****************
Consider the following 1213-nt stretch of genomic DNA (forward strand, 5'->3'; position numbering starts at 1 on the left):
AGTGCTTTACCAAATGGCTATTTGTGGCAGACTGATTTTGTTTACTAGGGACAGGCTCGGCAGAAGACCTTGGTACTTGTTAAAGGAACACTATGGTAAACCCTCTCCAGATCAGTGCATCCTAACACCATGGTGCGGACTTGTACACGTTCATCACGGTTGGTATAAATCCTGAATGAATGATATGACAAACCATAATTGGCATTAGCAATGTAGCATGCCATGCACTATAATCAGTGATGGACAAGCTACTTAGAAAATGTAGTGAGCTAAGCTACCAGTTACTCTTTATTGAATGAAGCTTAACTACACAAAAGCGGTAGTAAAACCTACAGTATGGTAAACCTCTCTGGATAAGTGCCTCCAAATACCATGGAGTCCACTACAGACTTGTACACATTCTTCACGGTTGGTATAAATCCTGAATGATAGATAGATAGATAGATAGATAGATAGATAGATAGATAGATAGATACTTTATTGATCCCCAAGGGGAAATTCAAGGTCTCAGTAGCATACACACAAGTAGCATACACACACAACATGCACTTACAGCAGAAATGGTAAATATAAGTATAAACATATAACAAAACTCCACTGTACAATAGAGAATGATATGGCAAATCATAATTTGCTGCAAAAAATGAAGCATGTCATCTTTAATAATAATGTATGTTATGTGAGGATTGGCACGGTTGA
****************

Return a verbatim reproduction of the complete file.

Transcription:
Consider the following 1213-nt stretch of genomic DNA (forward strand, 5'->3'; position numbering starts at 1 on the left):
AGTGCTTTACCAAATGGCTATTTGTGGCAGACTGATTTTGTTTACTAGGGACAGGCTCGGCAGAAGACCTTGGTACTTGTTAAAGGAACACTATGGTAAACCCTCTCCAGATCAGTGCATCCTAACACCATGGTGCGGACTTGTACACGTTCATCACGGTTGGTATAAATCCTGAATGAATGATATGACAAACCATAATTGGCATTAGCAATGTAGCATGCCATGCACTATAATCAGTGATGGACAAGCTACTTAGAAAATGTAGTGAGCTAAGCTACCAGTTACTCTTTATTGAATGAAGCTTAACTACACAAAAGCGGTAGTAAAACCTACAGTATGGTAAACCTCTCTGGATAAGTGCCTCCAAATACCATGGAGTCCACTACAGACTTGTACACATTCTTCACGGTTGGTATAAATCCTGAATGATAGATAGATAGATAGATAGATAGATAGATAGATAGATAGATAGATACTTTATTGATCCCCAAGGGGAAATTCAAGGTCTCAGTAGCATACACACAAGTAGCATACACACACAACATGCACTTACAGCAGAAATGGTAAATATAAGTATAAACATATAACAAAACTCCACTGTACAATAGAGAATGATATGGCAAATCATAATTTGCTGCAAAAAATGAAGCATGTCATCTTTAATAATAATGTATGTTATGTGAGGATTGGCACGGTTGA